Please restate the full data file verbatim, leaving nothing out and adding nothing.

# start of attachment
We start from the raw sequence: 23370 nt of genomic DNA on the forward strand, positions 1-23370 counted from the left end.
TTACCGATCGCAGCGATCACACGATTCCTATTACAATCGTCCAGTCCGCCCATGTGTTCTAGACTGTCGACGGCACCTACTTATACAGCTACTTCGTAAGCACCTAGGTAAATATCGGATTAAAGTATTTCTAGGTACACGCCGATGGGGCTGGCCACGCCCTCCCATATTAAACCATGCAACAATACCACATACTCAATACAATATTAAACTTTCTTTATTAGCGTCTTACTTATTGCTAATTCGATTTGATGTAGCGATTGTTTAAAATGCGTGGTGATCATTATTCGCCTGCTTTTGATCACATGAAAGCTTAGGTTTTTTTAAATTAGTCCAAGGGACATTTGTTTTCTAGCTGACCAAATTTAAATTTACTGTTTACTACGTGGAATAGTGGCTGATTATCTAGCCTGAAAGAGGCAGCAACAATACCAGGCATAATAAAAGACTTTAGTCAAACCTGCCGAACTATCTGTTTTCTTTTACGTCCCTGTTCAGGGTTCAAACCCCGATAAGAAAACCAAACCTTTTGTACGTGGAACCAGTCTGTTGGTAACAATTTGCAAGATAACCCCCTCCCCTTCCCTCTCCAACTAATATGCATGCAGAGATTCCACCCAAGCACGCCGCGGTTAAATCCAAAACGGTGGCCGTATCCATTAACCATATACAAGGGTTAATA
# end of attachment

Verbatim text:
We start from the raw sequence: 23370 nt of genomic DNA on the forward strand, positions 1-23370 counted from the left end.
TTACCGATCGCAGCGATCACACGATTCCTATTACAATCGTCCAGTCCGCCCATGTGTTCTAGACTGTCGACGGCACCTACTTATACAGCTACTTCGTAAGCACCTAGGTAAATATCGGATTAAAGTATTTCTAGGTACACGCCGATGGGGCTGGCCACGCCCTCCCATATTAAACCATGCAACAATACCACATACTCAATACAATATTAAACTTTCTTTATTAGCGTCTTACTTATTGCTAATTCGATTTGATGTAGCGATTGTTTAAAATGCGTGGTGATCATTATTCGCCTGCTTTTGATCACATGAAAGCTTAGGTTTTTTTAAATTAGTCCAAGGGACATTTGTTTTCTAGCTGACCAAATTTAAATTTACTGTTTACTACGTGGAATAGTGGCTGATTATCTAGCCTGAAAGAGGCAGCAACAATACCAGGCATAATAAAAGACTTTAGTCAAACCTGCCGAACTATCTGTTTTCTTTTACGTCCCTGTTCAGGGTTCAAACCCCGATAAGAAAACCAAACCTTTTGTACGTGGAACCAGTCTGTTGGTAACAATTTGCAAGATAACCCCCTCCCCTTCCCTCTCCAACTAATATGCATGCAGAGATTCCACCCAAGCACGCCGCGGTTAAATCCAAAACGGTGGCCGTATCCATTAACCATATACAAGGGTTAATA